Thursday, August 2, 2007
"Claire at camp says she's a tomboy because she likes to do boy things," Baxter declared tonight, and then added, "What is a tomboy, really?"
"Well, a lot of girls and women might say they are 'tomboys' when they like to do -" and here I faltered because words like this have never passed my feminist lips - "umm, things that people associate more with boys." Gulp.
"Boy" games. "Girl" colors. Gender-divided Happy Meals, for God's sake!
I had the hardest time with this conversation. I wanted to explain to him what people meant by that - he was asking me, after all! - but he truly doesn't have a sense of the traditional lines of demarcation between the genders, and I hated to even give him the list.
You know The List:
Girls = dolls, dressing up, pretending, tea parties, ponies, pink and purple
Boys = active play, rough-housing, vehicles, dinosaurs, blue
Because don't you think that a kid only has to hear that once before he internalizes it on some level?
My boys have plenty of cars, trucks, and dinosaurs. But they also have a pink stroller, pink shopping cart, and a full play kitchen. Some of the dinner plates and cups they use at our dinner table are pink or purple. We have tons of dolls, and both of them have had special baby dolls, and sleep with stuffed animals and blankies. I recently posted a cute photo of Lyle wearing a pink shirt; tonight when we had this conversation, Baxter pointed out himself that his favorite color right now is purple.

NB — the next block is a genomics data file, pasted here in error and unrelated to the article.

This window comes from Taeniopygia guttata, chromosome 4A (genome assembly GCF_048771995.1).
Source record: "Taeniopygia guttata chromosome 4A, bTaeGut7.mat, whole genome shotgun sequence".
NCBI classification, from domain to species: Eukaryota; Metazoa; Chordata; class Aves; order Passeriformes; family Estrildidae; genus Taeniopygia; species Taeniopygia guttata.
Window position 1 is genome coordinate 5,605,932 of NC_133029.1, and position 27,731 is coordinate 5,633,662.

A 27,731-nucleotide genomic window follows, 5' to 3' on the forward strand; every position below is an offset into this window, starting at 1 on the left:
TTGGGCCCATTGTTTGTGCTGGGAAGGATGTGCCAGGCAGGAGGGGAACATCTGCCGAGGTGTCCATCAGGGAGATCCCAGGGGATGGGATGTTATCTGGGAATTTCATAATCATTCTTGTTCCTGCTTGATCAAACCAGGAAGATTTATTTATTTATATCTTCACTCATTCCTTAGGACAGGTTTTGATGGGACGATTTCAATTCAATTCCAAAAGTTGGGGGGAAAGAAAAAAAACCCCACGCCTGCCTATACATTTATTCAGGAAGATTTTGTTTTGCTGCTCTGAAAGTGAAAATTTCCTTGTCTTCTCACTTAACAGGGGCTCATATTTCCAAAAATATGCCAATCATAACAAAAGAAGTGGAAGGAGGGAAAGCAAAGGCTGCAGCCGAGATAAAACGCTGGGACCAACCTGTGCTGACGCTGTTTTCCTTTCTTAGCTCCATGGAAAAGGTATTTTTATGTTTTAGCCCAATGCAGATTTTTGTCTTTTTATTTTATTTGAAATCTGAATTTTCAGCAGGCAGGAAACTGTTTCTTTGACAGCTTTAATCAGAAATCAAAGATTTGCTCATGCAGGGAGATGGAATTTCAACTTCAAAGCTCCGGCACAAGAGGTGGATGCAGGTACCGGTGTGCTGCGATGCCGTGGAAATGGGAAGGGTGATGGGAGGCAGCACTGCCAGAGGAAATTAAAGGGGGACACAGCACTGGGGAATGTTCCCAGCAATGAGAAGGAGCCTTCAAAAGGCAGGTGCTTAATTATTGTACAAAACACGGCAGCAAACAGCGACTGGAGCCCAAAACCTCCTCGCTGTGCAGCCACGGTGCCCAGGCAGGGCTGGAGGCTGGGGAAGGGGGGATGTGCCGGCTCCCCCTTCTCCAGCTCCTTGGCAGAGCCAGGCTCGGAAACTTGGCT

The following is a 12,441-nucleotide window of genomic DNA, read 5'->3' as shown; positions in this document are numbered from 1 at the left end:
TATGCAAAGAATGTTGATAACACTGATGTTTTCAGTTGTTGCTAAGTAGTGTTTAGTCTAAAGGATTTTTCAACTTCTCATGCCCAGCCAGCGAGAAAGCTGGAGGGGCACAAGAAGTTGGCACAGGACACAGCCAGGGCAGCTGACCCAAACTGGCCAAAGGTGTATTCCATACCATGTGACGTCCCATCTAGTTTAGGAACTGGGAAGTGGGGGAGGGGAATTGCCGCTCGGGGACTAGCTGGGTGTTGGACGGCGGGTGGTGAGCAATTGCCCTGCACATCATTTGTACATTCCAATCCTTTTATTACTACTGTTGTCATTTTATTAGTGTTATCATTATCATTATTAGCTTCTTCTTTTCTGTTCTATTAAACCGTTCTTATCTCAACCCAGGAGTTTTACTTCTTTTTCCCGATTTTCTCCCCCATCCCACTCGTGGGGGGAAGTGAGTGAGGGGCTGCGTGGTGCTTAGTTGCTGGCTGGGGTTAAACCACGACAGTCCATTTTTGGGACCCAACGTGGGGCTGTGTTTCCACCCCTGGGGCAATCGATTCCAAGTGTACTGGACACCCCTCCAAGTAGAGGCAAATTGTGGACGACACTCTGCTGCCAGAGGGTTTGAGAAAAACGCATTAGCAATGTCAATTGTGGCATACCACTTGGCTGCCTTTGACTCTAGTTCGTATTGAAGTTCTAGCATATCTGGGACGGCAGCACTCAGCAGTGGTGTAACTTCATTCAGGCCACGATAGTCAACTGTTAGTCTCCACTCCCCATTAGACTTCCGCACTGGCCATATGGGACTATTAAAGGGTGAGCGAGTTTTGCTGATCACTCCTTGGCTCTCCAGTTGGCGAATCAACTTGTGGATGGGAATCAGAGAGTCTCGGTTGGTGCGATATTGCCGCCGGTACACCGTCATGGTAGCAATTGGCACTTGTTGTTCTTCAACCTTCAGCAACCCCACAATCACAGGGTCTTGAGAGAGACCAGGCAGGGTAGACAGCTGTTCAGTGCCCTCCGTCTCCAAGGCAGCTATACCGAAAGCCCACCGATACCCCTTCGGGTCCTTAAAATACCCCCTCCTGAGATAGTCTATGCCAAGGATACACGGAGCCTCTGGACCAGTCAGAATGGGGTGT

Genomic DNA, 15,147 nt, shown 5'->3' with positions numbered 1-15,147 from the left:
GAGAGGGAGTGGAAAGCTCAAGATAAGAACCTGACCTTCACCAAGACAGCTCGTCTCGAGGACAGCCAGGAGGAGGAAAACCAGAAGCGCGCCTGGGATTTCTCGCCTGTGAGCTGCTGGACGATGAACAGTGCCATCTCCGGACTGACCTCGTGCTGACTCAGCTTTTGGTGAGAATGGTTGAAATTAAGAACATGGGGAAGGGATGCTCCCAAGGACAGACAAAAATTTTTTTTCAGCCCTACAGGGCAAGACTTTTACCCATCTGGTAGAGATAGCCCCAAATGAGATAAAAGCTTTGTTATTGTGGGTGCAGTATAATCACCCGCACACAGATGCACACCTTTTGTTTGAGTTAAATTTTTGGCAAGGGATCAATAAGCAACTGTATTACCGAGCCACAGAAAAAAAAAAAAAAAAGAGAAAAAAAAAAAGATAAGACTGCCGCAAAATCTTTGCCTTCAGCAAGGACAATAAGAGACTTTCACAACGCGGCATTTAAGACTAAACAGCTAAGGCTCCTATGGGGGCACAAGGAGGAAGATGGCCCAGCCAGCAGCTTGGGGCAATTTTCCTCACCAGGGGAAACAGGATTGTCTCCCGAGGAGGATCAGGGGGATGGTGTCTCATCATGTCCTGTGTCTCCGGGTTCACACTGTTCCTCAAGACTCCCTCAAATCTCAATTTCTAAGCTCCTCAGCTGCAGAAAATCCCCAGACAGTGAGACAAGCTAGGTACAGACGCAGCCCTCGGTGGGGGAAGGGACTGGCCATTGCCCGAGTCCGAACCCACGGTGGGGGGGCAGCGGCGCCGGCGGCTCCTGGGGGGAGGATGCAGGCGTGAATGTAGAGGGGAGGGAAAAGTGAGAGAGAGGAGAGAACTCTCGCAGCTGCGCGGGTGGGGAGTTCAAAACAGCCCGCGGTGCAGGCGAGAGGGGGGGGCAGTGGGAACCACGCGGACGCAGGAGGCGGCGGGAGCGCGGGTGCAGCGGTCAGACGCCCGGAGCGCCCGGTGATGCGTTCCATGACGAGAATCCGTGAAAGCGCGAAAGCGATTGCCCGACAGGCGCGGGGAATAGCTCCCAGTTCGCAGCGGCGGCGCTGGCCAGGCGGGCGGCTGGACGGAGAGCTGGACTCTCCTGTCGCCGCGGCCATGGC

I think it went okay because I managed to bring him on board with me as I scoffed at the whole notion of gender-based games, colors, and the like. "It actually makes me really mad when parents don't give their kids all these different kinds of things to play with, just because they only have boys or girls," I told him. He was right there with me: "That doesn't make any sense! Anybody can dress up! I love purple!" But I also saw him look at the play kitchen out of the corner of his eye and say, with slight hesitation and a defensive tone, "That's...not a girl toy..."
So then he asked the following question, probably trying to figure out where exactly he fit in, what he could call himself, maybe wanting to know if there was a label for a progressive boy who loves Star Wars and purple and rough-housing and dressing up:
"Then what is it called when a boy likes 'girl' things?"
Chew on that one, readers.
Chew on that, and then let's all join hands for a rousing chorus of "God Bless America", why don't we?
Because sometimes our culture is really messed up.